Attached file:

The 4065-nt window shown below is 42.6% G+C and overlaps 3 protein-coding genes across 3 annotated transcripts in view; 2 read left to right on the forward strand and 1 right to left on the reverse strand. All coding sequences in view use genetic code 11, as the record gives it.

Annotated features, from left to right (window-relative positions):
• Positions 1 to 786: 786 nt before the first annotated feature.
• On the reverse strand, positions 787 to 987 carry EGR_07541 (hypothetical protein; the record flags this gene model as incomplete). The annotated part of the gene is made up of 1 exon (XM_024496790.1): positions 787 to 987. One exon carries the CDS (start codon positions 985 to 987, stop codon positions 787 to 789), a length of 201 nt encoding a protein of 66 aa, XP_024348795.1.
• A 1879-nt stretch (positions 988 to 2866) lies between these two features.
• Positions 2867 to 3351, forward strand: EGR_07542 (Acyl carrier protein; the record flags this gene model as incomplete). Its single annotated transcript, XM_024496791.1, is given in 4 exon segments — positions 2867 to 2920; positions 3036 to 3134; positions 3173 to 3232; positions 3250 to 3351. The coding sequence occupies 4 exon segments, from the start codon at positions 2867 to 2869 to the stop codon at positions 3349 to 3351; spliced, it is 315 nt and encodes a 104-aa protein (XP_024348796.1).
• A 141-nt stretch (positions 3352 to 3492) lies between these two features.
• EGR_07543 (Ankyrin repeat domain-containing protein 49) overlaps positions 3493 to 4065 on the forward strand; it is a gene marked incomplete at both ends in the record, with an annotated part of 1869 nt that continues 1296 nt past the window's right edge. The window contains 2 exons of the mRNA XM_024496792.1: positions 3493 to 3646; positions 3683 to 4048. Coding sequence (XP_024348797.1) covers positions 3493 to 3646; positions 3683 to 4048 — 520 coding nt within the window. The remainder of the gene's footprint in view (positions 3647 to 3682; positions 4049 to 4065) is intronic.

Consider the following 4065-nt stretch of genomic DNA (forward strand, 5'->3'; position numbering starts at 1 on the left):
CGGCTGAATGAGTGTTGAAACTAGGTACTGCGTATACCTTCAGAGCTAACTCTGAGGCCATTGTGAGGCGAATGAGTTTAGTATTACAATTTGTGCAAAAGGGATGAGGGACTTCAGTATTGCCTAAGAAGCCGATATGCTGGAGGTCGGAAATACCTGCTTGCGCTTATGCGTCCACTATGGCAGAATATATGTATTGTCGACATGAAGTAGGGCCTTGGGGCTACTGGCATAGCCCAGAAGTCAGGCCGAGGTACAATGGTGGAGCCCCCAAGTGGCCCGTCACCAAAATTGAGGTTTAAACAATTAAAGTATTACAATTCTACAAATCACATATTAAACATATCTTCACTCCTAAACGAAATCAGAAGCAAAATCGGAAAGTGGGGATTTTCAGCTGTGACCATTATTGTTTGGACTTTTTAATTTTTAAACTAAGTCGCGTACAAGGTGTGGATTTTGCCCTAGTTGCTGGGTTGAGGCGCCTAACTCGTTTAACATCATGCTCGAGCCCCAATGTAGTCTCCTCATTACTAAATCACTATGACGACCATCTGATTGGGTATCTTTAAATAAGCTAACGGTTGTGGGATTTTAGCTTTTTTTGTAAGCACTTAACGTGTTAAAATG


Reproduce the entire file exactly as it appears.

The 4065-nt window shown below is 42.6% G+C and overlaps 3 protein-coding genes across 3 annotated transcripts in view; 2 read left to right on the forward strand and 1 right to left on the reverse strand. All coding sequences in view use genetic code 11, as the record gives it.

Annotated features, from left to right (window-relative positions):
• Positions 1 to 786: 786 nt before the first annotated feature.
• On the reverse strand, positions 787 to 987 carry EGR_07541 (hypothetical protein; the record flags this gene model as incomplete). The annotated part of the gene is made up of 1 exon (XM_024496790.1): positions 787 to 987. One exon carries the CDS (start codon positions 985 to 987, stop codon positions 787 to 789), a length of 201 nt encoding a protein of 66 aa, XP_024348795.1.
• A 1879-nt stretch (positions 988 to 2866) lies between these two features.
• Positions 2867 to 3351, forward strand: EGR_07542 (Acyl carrier protein; the record flags this gene model as incomplete). Its single annotated transcript, XM_024496791.1, is given in 4 exon segments — positions 2867 to 2920; positions 3036 to 3134; positions 3173 to 3232; positions 3250 to 3351. The coding sequence occupies 4 exon segments, from the start codon at positions 2867 to 2869 to the stop codon at positions 3349 to 3351; spliced, it is 315 nt and encodes a 104-aa protein (XP_024348796.1).
• A 141-nt stretch (positions 3352 to 3492) lies between these two features.
• EGR_07543 (Ankyrin repeat domain-containing protein 49) overlaps positions 3493 to 4065 on the forward strand; it is a gene marked incomplete at both ends in the record, with an annotated part of 1869 nt that continues 1296 nt past the window's right edge. The window contains 2 exons of the mRNA XM_024496792.1: positions 3493 to 3646; positions 3683 to 4048. Coding sequence (XP_024348797.1) covers positions 3493 to 3646; positions 3683 to 4048 — 520 coding nt within the window. The remainder of the gene's footprint in view (positions 3647 to 3682; positions 4049 to 4065) is intronic.

Consider the following 4065-nt stretch of genomic DNA (forward strand, 5'->3'; position numbering starts at 1 on the left):
CGGCTGAATGAGTGTTGAAACTAGGTACTGCGTATACCTTCAGAGCTAACTCTGAGGCCATTGTGAGGCGAATGAGTTTAGTATTACAATTTGTGCAAAAGGGATGAGGGACTTCAGTATTGCCTAAGAAGCCGATATGCTGGAGGTCGGAAATACCTGCTTGCGCTTATGCGTCCACTATGGCAGAATATATGTATTGTCGACATGAAGTAGGGCCTTGGGGCTACTGGCATAGCCCAGAAGTCAGGCCGAGGTACAATGGTGGAGCCCCCAAGTGGCCCGTCACCAAAATTGAGGTTTAAACAATTAAAGTATTACAATTCTACAAATCACATATTAAACATATCTTCACTCCTAAACGAAATCAGAAGCAAAATCGGAAAGTGGGGATTTTCAGCTGTGACCATTATTGTTTGGACTTTTTAATTTTTAAACTAAGTCGCGTACAAGGTGTGGATTTTGCCCTAGTTGCTGGGTTGAGGCGCCTAACTCGTTTAACATCATGCTCGAGCCCCAATGTAGTCTCCTCATTACTAAATCACTATGACGACCATCTGATTGGGTATCTTTAAATAAGCTAACGGTTGTGGGATTTTAGCTTTTTTTGTAAGCACTTAACGTGTTAAAATG